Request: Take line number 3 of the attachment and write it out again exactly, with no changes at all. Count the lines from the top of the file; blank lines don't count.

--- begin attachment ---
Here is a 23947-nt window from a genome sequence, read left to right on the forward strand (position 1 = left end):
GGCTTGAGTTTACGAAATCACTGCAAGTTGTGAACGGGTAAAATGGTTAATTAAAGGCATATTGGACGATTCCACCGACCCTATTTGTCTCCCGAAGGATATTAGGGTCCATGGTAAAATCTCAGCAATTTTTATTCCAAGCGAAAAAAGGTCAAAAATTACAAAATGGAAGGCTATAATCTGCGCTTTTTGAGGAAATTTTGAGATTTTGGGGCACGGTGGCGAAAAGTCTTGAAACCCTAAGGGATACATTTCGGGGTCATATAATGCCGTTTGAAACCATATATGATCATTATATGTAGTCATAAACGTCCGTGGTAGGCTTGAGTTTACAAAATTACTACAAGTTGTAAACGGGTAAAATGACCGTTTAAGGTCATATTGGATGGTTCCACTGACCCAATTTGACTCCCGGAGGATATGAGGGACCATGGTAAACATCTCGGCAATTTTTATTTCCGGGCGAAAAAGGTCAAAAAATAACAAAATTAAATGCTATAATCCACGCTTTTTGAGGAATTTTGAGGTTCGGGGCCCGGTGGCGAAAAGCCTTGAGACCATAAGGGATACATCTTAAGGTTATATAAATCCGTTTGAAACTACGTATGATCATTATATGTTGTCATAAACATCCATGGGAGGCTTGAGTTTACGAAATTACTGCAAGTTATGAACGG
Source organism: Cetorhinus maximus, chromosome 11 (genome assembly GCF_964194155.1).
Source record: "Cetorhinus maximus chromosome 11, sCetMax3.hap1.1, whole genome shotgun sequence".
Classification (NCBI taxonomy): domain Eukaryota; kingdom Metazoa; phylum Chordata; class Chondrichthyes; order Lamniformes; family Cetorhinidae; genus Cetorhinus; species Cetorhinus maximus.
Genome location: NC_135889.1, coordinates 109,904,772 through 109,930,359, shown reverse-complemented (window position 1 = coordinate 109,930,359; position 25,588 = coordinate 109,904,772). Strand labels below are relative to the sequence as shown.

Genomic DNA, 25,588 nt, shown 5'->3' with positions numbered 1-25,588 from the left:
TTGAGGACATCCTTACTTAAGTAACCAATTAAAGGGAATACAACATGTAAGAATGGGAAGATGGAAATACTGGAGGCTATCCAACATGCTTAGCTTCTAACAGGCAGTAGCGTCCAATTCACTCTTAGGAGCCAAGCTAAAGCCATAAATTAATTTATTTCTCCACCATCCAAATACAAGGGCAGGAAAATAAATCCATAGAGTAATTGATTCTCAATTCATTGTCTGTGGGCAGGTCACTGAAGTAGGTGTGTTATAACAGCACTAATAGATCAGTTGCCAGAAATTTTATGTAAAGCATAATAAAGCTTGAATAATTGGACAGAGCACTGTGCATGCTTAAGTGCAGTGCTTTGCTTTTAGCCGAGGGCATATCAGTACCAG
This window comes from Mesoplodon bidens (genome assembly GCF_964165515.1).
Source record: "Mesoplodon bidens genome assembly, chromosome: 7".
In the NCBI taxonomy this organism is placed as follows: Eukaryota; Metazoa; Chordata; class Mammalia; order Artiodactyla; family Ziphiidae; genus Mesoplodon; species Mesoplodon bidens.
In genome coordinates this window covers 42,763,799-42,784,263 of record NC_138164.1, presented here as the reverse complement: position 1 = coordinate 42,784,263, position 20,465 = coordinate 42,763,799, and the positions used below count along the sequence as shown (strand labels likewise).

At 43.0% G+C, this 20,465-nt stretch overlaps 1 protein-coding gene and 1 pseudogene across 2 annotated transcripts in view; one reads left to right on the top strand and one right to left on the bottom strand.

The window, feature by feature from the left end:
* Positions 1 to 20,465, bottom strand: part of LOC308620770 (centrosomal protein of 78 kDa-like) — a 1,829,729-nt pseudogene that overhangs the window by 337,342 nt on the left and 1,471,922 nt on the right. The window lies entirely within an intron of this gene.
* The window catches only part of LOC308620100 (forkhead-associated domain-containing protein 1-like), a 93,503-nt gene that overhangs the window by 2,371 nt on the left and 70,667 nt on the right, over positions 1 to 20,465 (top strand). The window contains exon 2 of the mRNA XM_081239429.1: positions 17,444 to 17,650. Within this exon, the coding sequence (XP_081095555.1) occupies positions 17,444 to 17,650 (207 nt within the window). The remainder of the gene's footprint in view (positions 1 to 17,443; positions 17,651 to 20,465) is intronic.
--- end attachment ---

Source organism: Cetorhinus maximus, chromosome 11 (genome assembly GCF_964194155.1).